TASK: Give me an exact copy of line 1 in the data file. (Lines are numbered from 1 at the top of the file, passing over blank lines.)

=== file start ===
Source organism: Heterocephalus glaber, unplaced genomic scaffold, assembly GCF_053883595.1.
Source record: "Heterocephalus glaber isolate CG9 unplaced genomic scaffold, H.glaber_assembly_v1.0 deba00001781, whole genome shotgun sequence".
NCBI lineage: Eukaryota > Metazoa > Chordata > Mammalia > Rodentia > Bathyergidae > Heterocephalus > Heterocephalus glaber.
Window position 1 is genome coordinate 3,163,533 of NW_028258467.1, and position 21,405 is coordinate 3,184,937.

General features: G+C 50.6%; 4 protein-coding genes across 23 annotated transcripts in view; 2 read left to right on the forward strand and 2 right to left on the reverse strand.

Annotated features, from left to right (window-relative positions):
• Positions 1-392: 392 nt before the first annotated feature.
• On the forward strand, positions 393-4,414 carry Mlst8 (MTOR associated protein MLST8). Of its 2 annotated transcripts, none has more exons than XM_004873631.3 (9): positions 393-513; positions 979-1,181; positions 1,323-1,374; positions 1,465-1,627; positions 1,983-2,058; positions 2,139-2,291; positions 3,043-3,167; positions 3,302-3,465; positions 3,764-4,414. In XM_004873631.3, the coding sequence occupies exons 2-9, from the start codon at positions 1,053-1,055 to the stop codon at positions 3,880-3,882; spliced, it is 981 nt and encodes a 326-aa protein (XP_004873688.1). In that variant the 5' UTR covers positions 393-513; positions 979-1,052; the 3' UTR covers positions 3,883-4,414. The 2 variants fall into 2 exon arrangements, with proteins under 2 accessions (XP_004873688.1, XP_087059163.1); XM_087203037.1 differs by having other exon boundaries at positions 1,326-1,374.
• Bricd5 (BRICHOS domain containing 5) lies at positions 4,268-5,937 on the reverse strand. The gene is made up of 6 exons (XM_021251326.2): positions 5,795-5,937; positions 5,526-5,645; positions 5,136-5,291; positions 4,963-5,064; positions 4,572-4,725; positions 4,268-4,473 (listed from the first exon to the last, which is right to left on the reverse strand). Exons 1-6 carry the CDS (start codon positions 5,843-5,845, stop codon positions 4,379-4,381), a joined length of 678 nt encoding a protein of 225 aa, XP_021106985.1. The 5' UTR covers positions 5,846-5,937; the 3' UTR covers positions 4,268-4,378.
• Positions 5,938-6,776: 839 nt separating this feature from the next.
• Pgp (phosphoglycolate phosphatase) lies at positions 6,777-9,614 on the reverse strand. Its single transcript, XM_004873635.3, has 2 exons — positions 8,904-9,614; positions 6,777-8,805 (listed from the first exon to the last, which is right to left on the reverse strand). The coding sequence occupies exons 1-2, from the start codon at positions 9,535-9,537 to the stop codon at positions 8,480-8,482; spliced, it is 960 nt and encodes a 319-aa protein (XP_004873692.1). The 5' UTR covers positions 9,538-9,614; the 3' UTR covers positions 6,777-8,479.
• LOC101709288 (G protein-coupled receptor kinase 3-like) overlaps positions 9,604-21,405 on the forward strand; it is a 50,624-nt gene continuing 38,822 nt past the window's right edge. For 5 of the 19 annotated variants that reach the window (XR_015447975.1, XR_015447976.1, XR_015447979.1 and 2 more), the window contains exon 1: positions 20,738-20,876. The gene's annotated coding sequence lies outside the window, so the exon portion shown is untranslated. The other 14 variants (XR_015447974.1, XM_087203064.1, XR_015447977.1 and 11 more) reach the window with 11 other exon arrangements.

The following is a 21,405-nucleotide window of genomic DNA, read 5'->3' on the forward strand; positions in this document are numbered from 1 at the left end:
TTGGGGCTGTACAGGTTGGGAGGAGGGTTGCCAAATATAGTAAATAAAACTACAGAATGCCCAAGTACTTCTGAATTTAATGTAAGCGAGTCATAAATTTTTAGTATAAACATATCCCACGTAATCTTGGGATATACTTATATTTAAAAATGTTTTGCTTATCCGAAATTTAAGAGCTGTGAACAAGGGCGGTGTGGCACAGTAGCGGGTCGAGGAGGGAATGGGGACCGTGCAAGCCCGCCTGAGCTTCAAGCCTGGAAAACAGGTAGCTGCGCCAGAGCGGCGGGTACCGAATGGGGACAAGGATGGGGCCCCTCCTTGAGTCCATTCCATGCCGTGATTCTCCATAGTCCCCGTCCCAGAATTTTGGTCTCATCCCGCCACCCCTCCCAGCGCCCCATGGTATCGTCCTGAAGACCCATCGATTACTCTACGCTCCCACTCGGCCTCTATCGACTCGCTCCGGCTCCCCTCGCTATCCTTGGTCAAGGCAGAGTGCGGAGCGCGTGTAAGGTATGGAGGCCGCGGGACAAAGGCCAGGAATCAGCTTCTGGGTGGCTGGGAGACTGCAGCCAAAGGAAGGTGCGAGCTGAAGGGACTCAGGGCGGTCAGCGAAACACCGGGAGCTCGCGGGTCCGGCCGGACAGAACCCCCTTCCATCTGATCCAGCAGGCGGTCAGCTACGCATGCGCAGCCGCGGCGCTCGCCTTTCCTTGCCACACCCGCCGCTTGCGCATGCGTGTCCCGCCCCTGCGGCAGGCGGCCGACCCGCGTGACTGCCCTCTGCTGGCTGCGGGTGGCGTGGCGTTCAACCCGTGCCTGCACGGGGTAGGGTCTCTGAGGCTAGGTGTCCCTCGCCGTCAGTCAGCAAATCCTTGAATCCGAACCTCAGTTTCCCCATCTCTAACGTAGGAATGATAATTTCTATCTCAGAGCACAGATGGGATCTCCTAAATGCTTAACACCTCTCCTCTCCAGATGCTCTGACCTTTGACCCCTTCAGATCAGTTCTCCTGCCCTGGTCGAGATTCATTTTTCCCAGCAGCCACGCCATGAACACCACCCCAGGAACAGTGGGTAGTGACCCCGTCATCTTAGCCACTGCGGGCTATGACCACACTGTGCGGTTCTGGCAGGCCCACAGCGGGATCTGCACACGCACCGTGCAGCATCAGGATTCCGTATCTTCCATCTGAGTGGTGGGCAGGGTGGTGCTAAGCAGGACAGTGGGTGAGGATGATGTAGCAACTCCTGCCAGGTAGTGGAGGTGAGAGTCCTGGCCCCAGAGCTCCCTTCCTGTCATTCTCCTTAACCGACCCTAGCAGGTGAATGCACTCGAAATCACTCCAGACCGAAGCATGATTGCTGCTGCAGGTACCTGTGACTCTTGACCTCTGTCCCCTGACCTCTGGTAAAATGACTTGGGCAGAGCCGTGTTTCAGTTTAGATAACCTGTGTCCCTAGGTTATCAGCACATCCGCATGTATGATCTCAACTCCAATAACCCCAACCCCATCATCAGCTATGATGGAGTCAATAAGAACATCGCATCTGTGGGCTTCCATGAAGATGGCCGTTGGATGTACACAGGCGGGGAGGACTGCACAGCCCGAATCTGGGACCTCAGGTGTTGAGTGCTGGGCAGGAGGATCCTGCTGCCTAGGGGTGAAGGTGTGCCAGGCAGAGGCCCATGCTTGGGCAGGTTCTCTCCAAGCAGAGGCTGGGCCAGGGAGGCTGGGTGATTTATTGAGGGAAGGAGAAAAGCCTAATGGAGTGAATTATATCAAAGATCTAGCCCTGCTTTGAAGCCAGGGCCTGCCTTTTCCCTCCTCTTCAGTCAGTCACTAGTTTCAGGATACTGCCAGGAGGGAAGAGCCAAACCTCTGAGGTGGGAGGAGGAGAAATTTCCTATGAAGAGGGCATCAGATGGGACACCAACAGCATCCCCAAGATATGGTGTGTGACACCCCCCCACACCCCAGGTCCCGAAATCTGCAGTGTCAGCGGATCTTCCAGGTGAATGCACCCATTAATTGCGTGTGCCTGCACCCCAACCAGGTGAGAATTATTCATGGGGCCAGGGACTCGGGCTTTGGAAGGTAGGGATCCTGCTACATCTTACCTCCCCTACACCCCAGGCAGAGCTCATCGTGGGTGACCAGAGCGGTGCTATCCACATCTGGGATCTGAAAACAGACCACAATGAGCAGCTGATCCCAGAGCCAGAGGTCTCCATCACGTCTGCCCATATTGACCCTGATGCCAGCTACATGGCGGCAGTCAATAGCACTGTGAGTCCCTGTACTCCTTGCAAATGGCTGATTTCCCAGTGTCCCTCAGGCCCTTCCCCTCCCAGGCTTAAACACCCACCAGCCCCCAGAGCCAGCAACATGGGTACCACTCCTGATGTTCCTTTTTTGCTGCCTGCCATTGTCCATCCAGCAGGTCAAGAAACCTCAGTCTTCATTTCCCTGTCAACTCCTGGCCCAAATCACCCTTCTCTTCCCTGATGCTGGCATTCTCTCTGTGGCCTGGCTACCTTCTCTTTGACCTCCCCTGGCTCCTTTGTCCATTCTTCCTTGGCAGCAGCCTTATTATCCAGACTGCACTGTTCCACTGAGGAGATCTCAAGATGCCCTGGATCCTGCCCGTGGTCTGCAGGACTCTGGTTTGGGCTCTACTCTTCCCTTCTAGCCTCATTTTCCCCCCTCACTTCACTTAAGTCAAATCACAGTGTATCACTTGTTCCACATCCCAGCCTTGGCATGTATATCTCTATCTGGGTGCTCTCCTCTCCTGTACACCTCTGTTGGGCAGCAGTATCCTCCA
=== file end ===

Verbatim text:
Source organism: Heterocephalus glaber, unplaced genomic scaffold, assembly GCF_053883595.1.